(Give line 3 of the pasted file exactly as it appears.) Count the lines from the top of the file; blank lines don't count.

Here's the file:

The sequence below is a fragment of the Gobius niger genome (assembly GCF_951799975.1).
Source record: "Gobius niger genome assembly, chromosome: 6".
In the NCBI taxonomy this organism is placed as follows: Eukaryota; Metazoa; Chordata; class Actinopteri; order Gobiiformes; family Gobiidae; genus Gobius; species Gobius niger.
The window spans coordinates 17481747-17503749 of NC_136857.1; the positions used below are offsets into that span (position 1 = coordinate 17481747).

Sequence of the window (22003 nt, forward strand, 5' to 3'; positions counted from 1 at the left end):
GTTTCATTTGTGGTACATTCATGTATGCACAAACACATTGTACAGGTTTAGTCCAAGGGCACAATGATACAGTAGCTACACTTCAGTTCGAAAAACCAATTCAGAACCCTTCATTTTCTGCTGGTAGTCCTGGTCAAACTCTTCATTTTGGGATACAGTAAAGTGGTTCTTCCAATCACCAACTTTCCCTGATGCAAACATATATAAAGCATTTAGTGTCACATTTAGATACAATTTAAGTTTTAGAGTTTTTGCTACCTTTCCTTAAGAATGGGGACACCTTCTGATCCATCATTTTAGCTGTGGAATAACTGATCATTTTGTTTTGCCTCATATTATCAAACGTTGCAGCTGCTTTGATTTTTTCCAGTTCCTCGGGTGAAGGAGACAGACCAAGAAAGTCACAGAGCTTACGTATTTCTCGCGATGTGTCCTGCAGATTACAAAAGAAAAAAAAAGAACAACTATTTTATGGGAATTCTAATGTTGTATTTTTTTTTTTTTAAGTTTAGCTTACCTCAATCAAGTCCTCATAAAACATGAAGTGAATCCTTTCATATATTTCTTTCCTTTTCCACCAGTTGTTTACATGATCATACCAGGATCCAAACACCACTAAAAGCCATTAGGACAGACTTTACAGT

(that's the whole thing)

In the NCBI taxonomy this organism is placed as follows: Eukaryota; Metazoa; Chordata; class Actinopteri; order Gobiiformes; family Gobiidae; genus Gobius; species Gobius niger.